9 Ways we Communicate as Professional Coaches to support Transformational Change

Joseph Grech Coaching Psychologist
Effective communication is key in coaching. Mastering these nine essential processes such as active listening, utilising silence, not focusing on the right questions, fostering transparency, and encouraging client participation, enhances the coach-client relationship. These methods build trust, facilitate deeper insights, and empower clients to achieve their goals. Read on and answer the reflective questions that follow to explore your own coaching sessions.

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Coaching is about communicating and connecting with your client, building a relationship; a partnership as the ICF rightly state in their definition of what coaching is. 

How we communicate— invitations through words, tone, body language, and silence—plays a pivotal role in fostering this connection. This blogpost by Joseph Grech, Become’s Course Leader for ICF Coaching Certifications, is inspired by one of our recent Group Mentoring sessions with trainees from our Level 1 Diploma in Integrative Coaching where a question was raised about the different ways that we communicate.

If you’re at the start of your coach training journey you might focus a lot on ‘asking the right question’ as the key way to communicate… which can bring in a lot of pressure for you, as what is the right question?! Instead as you develop in your practice we invite you to focus more on how you communicate at large and the way you build connection with your client to enable transformational change.

1: We communicate first through Active Listening & Noticing
Our ability to sense and notice is a fundamental communication skill that every coach must master. It involves listening with the intent to understand, not just to respond. This means setting aside our own thoughts and judgments to fully absorb what the client is expressing (and this is where the work on most ICF Coach Training programmes is – noticing ourselves in the coaching process and how to bring the client more fully).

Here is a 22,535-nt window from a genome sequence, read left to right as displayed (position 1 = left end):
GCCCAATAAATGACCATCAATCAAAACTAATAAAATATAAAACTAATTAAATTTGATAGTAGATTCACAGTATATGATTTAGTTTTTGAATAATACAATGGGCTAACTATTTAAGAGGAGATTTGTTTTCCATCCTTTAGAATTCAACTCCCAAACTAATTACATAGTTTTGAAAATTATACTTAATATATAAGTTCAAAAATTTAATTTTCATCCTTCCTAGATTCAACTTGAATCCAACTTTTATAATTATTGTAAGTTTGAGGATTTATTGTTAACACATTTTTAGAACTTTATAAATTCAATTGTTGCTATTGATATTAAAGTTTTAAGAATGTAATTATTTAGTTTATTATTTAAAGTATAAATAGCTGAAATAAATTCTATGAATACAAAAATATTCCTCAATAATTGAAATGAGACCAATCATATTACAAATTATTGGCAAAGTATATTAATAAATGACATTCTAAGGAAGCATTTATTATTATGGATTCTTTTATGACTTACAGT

Reflect on a coaching experience: Are you truly listening to understand, or are you preparing your next question or response?

2: The Paradox of Communicating by Doing Less
In coaching, less can often be more. This principle encourages us to refrain from over-directing or leading clients with suggestions. Instead, we focus on facilitating their self-exploration and decision-making processes. By stepping back and allowing clients to lead the conversation, we empower someone to find solutions that work for them, fostering a greater sense of ownership and commitment to their goals.

We can communicate less by focusing on holding the space for the client rather than filling it. Holding space is about creating a safe, supportive environment where clients feel comfortable exploring their thoughts, feelings, and goals. 

Consider this: How often do we provide our clients with a truly non-judgmental space where they can openly express their vulnerabilities? As coaches, our ability to hold space effectively can profoundly impact the coaching relationship, enhancing the client’s journey towards self-discovery and growth.

Reflect on a coaching experience: Are you comfortable with silence in your coaching sessions, allowing your clients the space to think and process?

3: Navigating Different Philosophies on Intervention
Coaching philosophies vary widely, particularly when it comes to intervention (the coach inviting the client through a question for example). These range from philosophies where coaches might lean into a more directive approach, offering specific solutions. On the other end interventions can be through a non-directive style, focusing on facilitating the client’s self-discovery. Understanding these different philosophies and reflecting on our own approach of where you coach on this continuum will help you refine our practice to better serve our clients. 

Reflect on a coaching experience: Do you find yourself leaning into suggestions because it feels like you have the answer for your client? Do you resort to providing answers because it feels uncomfortable for you to be in a space of unknown with your client?